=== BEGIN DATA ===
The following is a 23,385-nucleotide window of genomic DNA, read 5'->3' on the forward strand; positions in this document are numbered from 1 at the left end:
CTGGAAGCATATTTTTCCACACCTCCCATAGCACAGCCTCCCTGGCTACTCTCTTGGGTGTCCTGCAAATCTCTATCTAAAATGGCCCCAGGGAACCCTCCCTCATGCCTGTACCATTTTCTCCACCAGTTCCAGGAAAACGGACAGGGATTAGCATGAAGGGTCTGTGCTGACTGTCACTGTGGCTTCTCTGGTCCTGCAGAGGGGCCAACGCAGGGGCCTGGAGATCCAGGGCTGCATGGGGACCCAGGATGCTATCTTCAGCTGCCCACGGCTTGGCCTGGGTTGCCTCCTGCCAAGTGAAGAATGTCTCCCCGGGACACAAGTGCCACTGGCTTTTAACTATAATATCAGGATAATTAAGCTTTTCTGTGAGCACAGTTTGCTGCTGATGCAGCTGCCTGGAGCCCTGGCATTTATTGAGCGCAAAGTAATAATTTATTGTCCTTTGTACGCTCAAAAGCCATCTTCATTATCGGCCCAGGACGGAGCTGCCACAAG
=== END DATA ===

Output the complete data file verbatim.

The following is a 23,385-nucleotide window of genomic DNA, read 5'->3' on the forward strand; positions in this document are numbered from 1 at the left end:
CTGGAAGCATATTTTTCCACACCTCCCATAGCACAGCCTCCCTGGCTACTCTCTTGGGTGTCCTGCAAATCTCTATCTAAAATGGCCCCAGGGAACCCTCCCTCATGCCTGTACCATTTTCTCCACCAGTTCCAGGAAAACGGACAGGGATTAGCATGAAGGGTCTGTGCTGACTGTCACTGTGGCTTCTCTGGTCCTGCAGAGGGGCCAACGCAGGGGCCTGGAGATCCAGGGCTGCATGGGGACCCAGGATGCTATCTTCAGCTGCCCACGGCTTGGCCTGGGTTGCCTCCTGCCAAGTGAAGAATGTCTCCCCGGGACACAAGTGCCACTGGCTTTTAACTATAATATCAGGATAATTAAGCTTTTCTGTGAGCACAGTTTGCTGCTGATGCAGCTGCCTGGAGCCCTGGCATTTATTGAGCGCAAAGTAATAATTTATTGTCCTTTGTACGCTCAAAAGCCATCTTCATTATCGGCCCAGGACGGAGCTGCCACAAG